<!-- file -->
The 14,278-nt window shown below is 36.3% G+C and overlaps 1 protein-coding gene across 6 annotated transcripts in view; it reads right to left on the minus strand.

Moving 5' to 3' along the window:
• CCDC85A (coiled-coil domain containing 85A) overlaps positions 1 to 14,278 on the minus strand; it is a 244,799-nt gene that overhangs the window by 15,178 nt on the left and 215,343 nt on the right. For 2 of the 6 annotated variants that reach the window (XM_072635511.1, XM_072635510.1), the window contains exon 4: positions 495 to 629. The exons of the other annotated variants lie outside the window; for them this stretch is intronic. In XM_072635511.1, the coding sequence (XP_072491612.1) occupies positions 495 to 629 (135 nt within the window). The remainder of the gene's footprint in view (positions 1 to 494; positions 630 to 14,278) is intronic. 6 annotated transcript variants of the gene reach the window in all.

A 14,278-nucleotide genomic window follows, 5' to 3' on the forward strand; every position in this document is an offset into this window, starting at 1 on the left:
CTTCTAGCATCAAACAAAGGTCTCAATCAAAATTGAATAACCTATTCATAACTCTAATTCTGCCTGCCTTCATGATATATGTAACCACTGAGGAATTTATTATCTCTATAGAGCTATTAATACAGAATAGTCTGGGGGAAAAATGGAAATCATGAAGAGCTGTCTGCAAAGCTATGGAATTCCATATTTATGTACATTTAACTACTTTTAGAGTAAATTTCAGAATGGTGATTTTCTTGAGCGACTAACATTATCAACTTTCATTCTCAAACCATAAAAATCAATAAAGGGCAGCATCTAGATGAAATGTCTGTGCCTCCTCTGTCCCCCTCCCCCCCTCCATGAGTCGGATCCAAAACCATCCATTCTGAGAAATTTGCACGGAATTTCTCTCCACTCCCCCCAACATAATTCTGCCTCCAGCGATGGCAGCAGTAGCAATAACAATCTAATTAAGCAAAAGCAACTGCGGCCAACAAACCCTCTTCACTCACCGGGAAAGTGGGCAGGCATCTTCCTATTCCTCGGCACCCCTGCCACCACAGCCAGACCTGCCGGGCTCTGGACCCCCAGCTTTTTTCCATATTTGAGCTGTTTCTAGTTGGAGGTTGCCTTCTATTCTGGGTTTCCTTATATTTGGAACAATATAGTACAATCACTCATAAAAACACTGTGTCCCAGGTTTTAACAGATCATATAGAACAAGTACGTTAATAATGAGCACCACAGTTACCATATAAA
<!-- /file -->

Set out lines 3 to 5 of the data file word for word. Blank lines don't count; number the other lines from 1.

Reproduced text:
• CCDC85A (coiled-coil domain containing 85A) overlaps positions 1 to 14,278 on the minus strand; it is a 244,799-nt gene that overhangs the window by 15,178 nt on the left and 215,343 nt on the right. For 2 of the 6 annotated variants that reach the window (XM_072635511.1, XM_072635510.1), the window contains exon 4: positions 495 to 629. The exons of the other annotated variants lie outside the window; for them this stretch is intronic. In XM_072635511.1, the coding sequence (XP_072491612.1) occupies positions 495 to 629 (135 nt within the window). The remainder of the gene's footprint in view (positions 1 to 494; positions 630 to 14,278) is intronic. 6 annotated transcript variants of the gene reach the window in all.

A 14,278-nucleotide genomic window follows, 5' to 3' on the forward strand; every position in this document is an offset into this window, starting at 1 on the left:
CTTCTAGCATCAAACAAAGGTCTCAATCAAAATTGAATAACCTATTCATAACTCTAATTCTGCCTGCCTTCATGATATATGTAACCACTGAGGAATTTATTATCTCTATAGAGCTATTAATACAGAATAGTCTGGGGGAAAAATGGAAATCATGAAGAGCTGTCTGCAAAGCTATGGAATTCCATATTTATGTACATTTAACTACTTTTAGAGTAAATTTCAGAATGGTGATTTTCTTGAGCGACTAACATTATCAACTTTCATTCTCAAACCATAAAAATCAATAAAGGGCAGCATCTAGATGAAATGTCTGTGCCTCCTCTGTCCCCCTCCCCCCCTCCATGAGTCGGATCCAAAACCATCCATTCTGAGAAATTTGCACGGAATTTCTCTCCACTCCCCCCAACATAATTCTGCCTCCAGCGATGGCAGCAGTAGCAATAACAATCTAATTAAGCAAAAGCAACTGCGGCCAACAAACCCTCTTCACTCACCGGGAAAGTGGGCAGGCATCTTCCTATTCCTCGGCACCCCTGCCACCACAGCCAGACCTGCCGGGCTCTGGACCCCCAGCTTTTTTCCATATTTGAGCTGTTTCTAGTTGGAGGTTGCCTTCTATTCTGGGTTTCCTTATATTTGGAACAATATAGTACAATCACTCATAAAAACACTGTGTCCCAGGTTTTAACAGATCATATAGAACAAGTACGTTAATAATGAGCACCACAGTTACCATATAAA